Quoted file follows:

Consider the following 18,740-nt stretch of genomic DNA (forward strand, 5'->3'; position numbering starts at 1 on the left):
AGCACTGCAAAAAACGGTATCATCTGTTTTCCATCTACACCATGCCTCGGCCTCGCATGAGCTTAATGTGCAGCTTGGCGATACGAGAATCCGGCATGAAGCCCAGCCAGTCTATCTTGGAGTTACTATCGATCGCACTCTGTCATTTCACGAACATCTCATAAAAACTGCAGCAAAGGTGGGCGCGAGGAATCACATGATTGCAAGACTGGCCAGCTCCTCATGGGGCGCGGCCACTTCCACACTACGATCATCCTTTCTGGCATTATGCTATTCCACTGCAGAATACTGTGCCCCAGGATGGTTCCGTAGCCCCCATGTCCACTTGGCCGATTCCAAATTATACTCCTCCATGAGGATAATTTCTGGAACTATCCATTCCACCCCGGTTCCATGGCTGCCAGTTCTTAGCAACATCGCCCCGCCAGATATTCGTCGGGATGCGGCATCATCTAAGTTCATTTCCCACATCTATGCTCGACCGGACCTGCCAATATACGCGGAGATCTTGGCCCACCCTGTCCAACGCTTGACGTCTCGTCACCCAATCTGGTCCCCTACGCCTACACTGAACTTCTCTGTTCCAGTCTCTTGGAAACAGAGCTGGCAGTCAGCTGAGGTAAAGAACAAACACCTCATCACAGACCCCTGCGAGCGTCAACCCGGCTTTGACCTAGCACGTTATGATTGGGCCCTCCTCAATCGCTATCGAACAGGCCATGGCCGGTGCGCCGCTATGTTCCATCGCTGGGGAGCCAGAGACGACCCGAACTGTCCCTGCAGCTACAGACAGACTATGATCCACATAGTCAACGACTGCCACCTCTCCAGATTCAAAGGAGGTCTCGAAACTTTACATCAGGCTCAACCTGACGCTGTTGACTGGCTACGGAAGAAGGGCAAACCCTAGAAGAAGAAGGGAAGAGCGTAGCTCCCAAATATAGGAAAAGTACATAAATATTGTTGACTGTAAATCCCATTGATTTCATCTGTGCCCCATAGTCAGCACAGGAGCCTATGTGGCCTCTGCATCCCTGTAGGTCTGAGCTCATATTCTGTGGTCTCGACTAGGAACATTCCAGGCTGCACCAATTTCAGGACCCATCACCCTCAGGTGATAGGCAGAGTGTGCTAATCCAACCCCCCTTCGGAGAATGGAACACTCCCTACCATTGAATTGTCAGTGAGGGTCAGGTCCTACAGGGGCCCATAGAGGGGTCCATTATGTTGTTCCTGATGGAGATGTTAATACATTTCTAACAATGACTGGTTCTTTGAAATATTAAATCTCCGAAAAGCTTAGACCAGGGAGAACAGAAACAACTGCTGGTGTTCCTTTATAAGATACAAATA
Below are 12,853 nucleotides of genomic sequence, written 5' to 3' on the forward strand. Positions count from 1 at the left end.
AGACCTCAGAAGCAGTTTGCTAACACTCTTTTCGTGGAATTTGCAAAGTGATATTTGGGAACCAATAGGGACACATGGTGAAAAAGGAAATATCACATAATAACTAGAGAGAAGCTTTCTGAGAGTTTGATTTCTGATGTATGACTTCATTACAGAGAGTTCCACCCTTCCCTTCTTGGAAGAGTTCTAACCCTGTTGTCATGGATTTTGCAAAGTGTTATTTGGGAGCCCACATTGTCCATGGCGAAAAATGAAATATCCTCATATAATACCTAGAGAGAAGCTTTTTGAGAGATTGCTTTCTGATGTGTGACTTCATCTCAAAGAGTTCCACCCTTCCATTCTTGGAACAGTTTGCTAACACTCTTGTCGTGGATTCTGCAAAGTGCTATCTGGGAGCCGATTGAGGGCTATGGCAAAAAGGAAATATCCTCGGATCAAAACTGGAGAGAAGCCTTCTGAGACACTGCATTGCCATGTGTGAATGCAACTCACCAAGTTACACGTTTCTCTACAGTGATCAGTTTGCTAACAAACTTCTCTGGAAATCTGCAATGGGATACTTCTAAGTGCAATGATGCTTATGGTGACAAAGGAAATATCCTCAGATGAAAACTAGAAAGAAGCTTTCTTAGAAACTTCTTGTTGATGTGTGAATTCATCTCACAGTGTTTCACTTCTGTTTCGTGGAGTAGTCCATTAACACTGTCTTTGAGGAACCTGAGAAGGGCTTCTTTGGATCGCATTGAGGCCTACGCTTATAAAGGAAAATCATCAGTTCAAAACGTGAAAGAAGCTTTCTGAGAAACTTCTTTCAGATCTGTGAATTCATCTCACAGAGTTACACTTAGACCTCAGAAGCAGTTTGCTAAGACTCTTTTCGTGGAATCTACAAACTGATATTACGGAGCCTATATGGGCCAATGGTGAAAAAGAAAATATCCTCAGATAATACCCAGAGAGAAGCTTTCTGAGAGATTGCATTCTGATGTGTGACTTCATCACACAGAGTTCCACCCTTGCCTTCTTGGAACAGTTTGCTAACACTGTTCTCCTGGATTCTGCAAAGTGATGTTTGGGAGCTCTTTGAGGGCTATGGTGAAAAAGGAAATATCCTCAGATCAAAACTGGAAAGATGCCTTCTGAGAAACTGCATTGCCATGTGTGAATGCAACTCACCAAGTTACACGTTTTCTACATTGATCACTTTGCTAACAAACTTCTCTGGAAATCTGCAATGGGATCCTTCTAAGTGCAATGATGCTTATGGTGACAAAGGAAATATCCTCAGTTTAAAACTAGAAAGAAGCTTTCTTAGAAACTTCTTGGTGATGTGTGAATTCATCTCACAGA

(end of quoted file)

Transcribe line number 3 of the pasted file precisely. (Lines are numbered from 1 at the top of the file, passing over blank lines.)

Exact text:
Below are 12,853 nucleotides of genomic sequence, written 5' to 3' on the forward strand. Positions count from 1 at the left end.